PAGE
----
How do I protect myself from STD’s and unplanned pregnancy?

Abstinence is the only 100% effective way to avoid an unwanted pregnancy or sexually transmitted diseases. Abstinence is a personal decision to refrain from all sexual intercourse: vaginal, anal, or oral. Although unlikely, it is possible to get a STD even without having intercourse through skin-to-skin contact.

Limiting your number of sex partners helps reduce your risk of getting a STD. Choosing mutual monogamy – having sex with only one person – is the safest way to have sex. If you have multiple sexual partners, it is very important to be using contraceptives.

But remember, just because you and your partner may be monogamous with each other, the risk of getting an STD is increased by the number of previous sexual partners either partner has had. While there is nothing wrong with having multiple sexual partners over time, it is important to stay safe. Talk to your partner(s) about their STD status. It is okay to request a new partner to get tested before engaging in sexual activity, testing is free and accessible!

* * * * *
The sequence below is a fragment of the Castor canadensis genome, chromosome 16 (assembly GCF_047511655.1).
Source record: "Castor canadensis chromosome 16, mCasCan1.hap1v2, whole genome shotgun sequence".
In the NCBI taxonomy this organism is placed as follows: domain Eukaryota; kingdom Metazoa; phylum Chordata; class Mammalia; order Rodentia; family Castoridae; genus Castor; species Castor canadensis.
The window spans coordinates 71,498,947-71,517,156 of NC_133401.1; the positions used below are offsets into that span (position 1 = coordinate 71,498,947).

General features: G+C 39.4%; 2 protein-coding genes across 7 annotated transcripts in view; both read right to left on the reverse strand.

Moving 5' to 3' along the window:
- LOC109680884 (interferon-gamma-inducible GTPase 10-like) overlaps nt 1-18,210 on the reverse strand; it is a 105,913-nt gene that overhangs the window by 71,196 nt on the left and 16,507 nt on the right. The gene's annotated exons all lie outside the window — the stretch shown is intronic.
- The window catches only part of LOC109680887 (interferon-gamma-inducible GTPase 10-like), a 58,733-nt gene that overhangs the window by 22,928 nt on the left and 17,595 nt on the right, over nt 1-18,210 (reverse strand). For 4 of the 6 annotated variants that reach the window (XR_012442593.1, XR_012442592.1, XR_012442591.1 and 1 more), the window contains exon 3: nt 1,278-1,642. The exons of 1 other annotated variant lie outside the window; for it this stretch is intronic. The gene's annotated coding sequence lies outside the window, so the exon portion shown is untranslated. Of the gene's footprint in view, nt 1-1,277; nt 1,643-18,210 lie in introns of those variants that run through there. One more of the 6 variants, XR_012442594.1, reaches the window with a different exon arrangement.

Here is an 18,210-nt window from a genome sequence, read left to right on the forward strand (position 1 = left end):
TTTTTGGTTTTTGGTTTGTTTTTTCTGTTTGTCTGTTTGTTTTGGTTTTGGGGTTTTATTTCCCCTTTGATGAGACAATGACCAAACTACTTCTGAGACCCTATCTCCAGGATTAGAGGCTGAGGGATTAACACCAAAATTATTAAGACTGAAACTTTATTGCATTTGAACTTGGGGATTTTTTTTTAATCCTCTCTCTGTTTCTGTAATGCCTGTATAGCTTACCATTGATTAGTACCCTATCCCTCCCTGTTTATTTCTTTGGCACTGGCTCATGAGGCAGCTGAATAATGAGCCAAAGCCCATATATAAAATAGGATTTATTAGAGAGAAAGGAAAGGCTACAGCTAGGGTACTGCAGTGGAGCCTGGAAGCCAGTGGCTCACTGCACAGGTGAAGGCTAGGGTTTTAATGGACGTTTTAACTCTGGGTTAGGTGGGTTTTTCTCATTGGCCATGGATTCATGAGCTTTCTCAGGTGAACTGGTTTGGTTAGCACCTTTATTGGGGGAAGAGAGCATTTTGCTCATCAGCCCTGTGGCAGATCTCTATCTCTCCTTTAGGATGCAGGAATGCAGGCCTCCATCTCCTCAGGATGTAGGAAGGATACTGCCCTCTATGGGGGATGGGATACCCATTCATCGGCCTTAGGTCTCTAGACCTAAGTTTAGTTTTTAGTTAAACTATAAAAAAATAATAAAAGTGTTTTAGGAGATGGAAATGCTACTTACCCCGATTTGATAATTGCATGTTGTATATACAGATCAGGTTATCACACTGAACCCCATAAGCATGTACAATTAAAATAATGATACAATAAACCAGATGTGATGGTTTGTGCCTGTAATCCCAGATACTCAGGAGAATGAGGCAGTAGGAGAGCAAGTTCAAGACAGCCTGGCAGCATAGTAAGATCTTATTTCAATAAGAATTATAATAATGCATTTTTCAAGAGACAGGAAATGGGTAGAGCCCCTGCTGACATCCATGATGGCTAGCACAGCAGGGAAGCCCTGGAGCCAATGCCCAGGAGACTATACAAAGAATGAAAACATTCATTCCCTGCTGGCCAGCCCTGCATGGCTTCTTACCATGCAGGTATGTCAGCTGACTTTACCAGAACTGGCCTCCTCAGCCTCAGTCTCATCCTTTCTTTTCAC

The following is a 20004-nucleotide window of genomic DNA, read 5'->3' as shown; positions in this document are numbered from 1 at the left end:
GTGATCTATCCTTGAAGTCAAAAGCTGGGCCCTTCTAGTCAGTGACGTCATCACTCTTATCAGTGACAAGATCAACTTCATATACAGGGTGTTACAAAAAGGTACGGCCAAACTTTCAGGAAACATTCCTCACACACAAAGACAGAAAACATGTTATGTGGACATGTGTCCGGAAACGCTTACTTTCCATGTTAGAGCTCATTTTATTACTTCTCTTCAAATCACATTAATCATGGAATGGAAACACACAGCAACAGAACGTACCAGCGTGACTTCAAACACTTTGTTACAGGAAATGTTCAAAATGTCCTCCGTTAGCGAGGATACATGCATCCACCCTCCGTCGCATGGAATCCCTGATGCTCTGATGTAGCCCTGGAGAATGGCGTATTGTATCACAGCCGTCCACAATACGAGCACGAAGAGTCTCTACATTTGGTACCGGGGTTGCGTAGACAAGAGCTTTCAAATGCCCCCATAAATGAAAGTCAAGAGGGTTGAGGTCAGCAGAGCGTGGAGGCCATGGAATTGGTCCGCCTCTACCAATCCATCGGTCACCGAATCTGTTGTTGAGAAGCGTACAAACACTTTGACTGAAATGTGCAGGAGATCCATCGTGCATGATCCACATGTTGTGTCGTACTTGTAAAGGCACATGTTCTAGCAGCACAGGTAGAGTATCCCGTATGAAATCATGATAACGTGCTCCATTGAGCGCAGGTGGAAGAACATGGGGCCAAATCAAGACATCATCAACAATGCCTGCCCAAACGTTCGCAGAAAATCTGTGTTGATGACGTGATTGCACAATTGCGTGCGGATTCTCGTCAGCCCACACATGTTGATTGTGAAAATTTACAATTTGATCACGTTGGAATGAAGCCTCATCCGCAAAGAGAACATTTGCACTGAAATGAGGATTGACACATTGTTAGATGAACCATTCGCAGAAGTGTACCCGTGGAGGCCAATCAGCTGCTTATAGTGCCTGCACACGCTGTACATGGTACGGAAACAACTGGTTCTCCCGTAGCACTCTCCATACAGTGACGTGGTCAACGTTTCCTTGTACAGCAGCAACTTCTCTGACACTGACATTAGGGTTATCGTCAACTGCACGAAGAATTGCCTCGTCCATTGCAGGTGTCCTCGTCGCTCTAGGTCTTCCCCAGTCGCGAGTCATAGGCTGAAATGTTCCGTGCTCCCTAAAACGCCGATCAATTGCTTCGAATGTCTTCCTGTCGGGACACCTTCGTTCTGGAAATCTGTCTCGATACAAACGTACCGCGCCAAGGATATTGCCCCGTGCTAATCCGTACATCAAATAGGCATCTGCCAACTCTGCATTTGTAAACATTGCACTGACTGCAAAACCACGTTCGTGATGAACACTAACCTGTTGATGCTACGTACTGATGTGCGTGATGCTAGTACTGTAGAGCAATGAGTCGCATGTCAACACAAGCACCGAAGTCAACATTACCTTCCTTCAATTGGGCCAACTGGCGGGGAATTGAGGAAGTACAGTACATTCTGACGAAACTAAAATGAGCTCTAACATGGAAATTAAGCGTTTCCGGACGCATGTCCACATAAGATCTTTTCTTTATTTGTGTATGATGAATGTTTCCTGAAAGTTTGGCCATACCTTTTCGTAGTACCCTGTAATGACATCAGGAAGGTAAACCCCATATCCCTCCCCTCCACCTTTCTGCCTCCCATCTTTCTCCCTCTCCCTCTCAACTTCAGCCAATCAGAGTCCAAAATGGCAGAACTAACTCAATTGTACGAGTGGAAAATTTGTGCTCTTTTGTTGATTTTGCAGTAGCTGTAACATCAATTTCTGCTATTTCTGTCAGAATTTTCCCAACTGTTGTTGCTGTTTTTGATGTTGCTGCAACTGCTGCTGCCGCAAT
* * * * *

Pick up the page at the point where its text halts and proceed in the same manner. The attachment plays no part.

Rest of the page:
Basically, contraceptives fall into one of two categories depending on how they work:

  1. Hormonal: These methods release specific amount of hormones (something our bodies make on their own as well). This prevents a person from ovulating (releasing an egg for fertilization). If no egg is released, pregnancy can’t occur. However, these methods do not protect against STDs. Examples include the pill, patch, shot, and ring. Also, these require a prescription, which are available through a doctor’s office or clinic. These methods only work for those assigned female at birth.
  2. Barrier: These methods act as a wall to keep the sperm from reaching the egg; they also can prevent STDs. There are barrier methods for everyone: external and internal condoms. Both can be purchased at a drugstore without a prescription. Important: Use latex condoms correctly for any type of sex (vaginal, oral or anal) from start to finish.

(from the CDC and